Veteran Wire contributor David Keenan is set to publish his debut novel next year, his second book, following his celebrated account of the UK industrial underground England's Hidden Reverse. Entitled This Is Memorial Device, the novel promises “a love letter to the small towns of Lanarkshire in the west of Scotland in the late 1970s and early 80s as they were temporarily transformed by the endless possibilities that came out of the freefall from punk rock.”
The book is a fictionalised account of how post-punk rippled out outside beyond the cities into the region, abbetted by what's described as “hallucinatory first-person eye-witness accounts”. "There were plenty of weirdos and eccentrics and one-offs in Airdrie, it was and still is a uniquely eccentric place, if you can penetrate the seemingly grim front," Keenan reminisces in an email. “Plotting and performances and recordings went on in bedrooms in council houses, in the back end of parks and in disused car parks or at whoever had an ‘empty’. Gigs could happen locally in pubs and clubs, but everyone aspired to ‘make it’ to Glasgow, where there were good venues and good club nights. The last bus home from George Square to Airdrie at the weekend was always a riot and filled with musicians and fans and writers and schemers.”
For Keenan, the post-punk era realised what punk had promised and failed to deliver. “Post-punk was much more diffuse and took the energy liberated by punk and pushed it in countless new directions, encouraging much more experimental and personal work and not just in music, really across the board," he says. “Whether it was painting, art actions, sculpting, travelling the world, dropping out, dreaming, indulging in sensory excess, putting up posters, starting club nights, becoming teenage occultists, writing books, publishing zines or just, you know, getting out of Airdrie.
“Post-punk was really like a kind of mass existentialist movement,” he argues, “and its real story took place in secret in small towns across the world and as such This Is Memorial Device is like a microcosm of a time when anything seemed possible, even though sometimes it really seemed impossible, particularly growing up in Lanarkshire.”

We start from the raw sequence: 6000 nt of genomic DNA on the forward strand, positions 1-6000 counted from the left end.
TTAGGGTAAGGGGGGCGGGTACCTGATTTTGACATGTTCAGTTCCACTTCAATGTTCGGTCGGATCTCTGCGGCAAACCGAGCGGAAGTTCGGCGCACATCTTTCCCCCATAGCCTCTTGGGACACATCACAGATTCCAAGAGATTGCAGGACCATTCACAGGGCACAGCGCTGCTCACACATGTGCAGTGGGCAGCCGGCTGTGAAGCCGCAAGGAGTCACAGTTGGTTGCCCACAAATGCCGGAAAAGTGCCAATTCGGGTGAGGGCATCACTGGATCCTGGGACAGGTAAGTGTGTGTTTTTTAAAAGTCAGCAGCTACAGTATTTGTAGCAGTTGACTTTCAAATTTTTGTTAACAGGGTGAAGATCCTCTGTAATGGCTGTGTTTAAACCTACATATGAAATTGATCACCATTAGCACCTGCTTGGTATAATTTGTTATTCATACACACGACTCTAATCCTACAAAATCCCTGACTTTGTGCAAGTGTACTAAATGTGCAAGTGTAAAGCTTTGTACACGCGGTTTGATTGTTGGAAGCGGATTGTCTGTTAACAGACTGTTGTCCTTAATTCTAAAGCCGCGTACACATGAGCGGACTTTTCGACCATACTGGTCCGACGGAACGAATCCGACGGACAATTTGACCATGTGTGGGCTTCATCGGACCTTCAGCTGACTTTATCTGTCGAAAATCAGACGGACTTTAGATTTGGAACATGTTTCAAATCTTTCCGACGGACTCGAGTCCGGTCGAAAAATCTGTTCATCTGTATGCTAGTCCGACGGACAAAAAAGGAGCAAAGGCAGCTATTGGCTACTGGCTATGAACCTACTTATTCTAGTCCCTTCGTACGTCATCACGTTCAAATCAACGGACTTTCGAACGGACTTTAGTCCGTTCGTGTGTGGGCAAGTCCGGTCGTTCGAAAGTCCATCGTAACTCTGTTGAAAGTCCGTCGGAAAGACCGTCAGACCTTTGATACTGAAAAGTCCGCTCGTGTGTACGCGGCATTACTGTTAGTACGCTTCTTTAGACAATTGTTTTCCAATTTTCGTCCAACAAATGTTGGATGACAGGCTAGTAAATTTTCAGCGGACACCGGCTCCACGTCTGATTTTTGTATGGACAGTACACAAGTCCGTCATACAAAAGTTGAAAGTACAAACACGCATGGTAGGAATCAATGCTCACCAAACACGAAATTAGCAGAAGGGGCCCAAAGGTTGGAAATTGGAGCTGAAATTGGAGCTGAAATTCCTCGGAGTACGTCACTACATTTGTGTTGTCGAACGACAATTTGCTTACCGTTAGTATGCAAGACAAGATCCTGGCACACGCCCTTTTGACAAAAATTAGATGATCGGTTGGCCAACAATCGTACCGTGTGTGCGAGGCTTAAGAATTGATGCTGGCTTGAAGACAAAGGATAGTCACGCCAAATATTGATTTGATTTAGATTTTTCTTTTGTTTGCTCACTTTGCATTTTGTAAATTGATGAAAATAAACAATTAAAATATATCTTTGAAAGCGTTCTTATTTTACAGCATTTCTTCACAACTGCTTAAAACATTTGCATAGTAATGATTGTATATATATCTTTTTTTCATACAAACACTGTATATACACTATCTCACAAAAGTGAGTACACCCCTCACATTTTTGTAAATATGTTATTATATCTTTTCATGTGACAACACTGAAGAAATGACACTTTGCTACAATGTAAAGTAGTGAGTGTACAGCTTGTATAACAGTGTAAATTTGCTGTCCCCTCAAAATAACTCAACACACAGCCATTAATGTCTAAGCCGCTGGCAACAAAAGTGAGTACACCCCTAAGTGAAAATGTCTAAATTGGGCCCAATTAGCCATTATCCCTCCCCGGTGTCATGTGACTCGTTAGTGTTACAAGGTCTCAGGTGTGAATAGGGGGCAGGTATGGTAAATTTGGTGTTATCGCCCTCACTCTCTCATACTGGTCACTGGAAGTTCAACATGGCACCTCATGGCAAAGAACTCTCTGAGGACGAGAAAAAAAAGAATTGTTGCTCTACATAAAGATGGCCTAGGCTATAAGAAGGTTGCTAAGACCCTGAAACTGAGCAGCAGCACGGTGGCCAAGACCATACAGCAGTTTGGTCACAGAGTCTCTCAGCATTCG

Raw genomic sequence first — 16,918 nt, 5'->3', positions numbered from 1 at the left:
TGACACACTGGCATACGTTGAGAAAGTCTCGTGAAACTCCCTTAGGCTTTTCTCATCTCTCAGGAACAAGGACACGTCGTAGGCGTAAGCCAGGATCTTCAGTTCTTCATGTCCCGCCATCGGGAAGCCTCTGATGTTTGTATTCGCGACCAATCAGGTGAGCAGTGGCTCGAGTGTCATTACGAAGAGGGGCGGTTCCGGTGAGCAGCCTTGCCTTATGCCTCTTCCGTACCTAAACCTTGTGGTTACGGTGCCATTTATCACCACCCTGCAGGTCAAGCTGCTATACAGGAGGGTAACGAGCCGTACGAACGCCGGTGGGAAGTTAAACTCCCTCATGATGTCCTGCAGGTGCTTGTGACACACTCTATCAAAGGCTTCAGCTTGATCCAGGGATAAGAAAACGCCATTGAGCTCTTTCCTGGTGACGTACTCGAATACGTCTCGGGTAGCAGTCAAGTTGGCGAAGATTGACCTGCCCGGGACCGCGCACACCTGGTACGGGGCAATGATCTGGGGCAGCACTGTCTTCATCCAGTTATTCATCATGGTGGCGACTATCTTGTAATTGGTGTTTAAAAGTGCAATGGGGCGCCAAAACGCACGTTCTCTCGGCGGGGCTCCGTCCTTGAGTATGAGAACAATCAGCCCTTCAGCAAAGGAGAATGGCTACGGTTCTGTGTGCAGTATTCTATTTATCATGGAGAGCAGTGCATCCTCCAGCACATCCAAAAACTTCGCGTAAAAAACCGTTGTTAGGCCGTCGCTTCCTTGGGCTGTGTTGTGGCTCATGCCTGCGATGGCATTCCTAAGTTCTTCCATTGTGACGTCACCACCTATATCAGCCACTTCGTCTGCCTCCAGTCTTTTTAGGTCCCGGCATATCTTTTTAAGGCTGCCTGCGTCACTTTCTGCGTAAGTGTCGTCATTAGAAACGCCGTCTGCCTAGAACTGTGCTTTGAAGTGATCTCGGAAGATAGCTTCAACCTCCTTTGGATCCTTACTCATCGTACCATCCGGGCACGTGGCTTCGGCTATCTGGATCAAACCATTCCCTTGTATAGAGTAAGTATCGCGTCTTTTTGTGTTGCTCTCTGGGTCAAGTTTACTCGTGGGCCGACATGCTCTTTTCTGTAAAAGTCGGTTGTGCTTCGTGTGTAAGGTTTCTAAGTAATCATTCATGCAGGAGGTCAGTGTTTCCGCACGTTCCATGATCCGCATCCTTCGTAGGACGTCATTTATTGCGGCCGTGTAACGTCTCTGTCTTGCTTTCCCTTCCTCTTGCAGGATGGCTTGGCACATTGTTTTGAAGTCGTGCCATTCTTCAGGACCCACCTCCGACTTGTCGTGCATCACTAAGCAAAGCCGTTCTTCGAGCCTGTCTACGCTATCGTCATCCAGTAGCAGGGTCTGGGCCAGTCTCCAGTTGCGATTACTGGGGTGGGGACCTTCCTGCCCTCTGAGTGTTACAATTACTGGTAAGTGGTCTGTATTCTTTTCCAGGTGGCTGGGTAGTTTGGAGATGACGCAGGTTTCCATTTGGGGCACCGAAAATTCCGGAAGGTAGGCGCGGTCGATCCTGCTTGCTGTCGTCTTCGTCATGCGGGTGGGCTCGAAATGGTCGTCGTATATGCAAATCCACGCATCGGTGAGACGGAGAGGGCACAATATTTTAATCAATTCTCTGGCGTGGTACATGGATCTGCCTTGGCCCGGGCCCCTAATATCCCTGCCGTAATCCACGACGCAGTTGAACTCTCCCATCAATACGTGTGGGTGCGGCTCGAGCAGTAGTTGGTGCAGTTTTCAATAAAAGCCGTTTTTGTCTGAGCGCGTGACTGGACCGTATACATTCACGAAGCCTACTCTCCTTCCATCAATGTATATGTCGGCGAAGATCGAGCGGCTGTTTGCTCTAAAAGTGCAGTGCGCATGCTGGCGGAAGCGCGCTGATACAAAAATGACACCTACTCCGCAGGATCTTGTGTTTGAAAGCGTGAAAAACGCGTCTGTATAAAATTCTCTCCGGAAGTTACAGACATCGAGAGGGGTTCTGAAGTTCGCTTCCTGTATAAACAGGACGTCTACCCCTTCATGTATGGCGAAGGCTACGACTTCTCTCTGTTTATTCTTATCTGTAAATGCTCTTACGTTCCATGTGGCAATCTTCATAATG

Keenan's account might be hallucinatory, but drugs are not a major part of the equation, and the era of the book predates the rise of heroin in inner city Scotland. “Booze was primarily the drug of choice. This is Lanarkshire, and there was some marijuana, but really, though it almost sounds incredible now, the drug was the culture, the records, the gigs, the train into Glasgow, seeing faces walking down the street in Airdrie looking amazing.” The Airdrie scene was, he declares, rock and roll in microcosm. “One of the characters in the book, Paprika Jones, says “We had our own Syd Barrett and Brian Jones and Nico and Pete Perrett and Bruce Russell.” There were all these people, living it, probably living it harder than their role models. After all, it isn’t easy being Iggy Pop in a small town in the west of Scotland.”
Keenan himself was in the thick of it in the early 1980s. “I was a crazed fan and was publishing a fanzine and then just starting to get my first pieces published in music papers and magazines… The hallucinatory aspect is really the fantasy of it, the fictionalising of it, I drew on what was there, just hallucinated it even further.”
The Memorial Device of the title – who may or may not be on the cover of the book – were “a mythic post-punk group that could have gone all the way”. But Keenan admits the book itself is its own Memorial Device of his formative years. “The book deals with the aftermath as well, and tracks what happened to the people involved, some of it is sad, some of it is a little tragic. What do you do with all of that energy and where does it go?"
Keenan began contribuing to The Wire in 1996, and has contributed countless major features and reviews, including cover stories on Derek Bailey, Peter Brötzmann, Mercury Rev, as well as a major underground music scoop in the first ever interview with Jandek. “I think music writing is a great training for writing fiction or for creative writing in general because you are essentially dealing with something nebulous, something abstract, something that is difficult to capture with language so it forces you to be creative, to push language until it almost topples over into a sort of sensory experience, that’s when it’s at its best and it matches the music and doesn’t betray it, when it takes on a property of synaesthesia, almost,” he reflects. “That’s the best music writing and of course writing about music hones your feel for rhythm and you can extended that into feeling the individual rhythms of the character’s voices that you are inhabiting. I mean, I like the best rock writing as much as I like the best rock music. I dig Lester Bangs’ Psychotic Reactions and Carburetor Dung as much as any of my favourite records. And Lester is in This Is Memorial Device too.”
David Keenan’s This Is Memorial Device will be published by Faber in February 2017.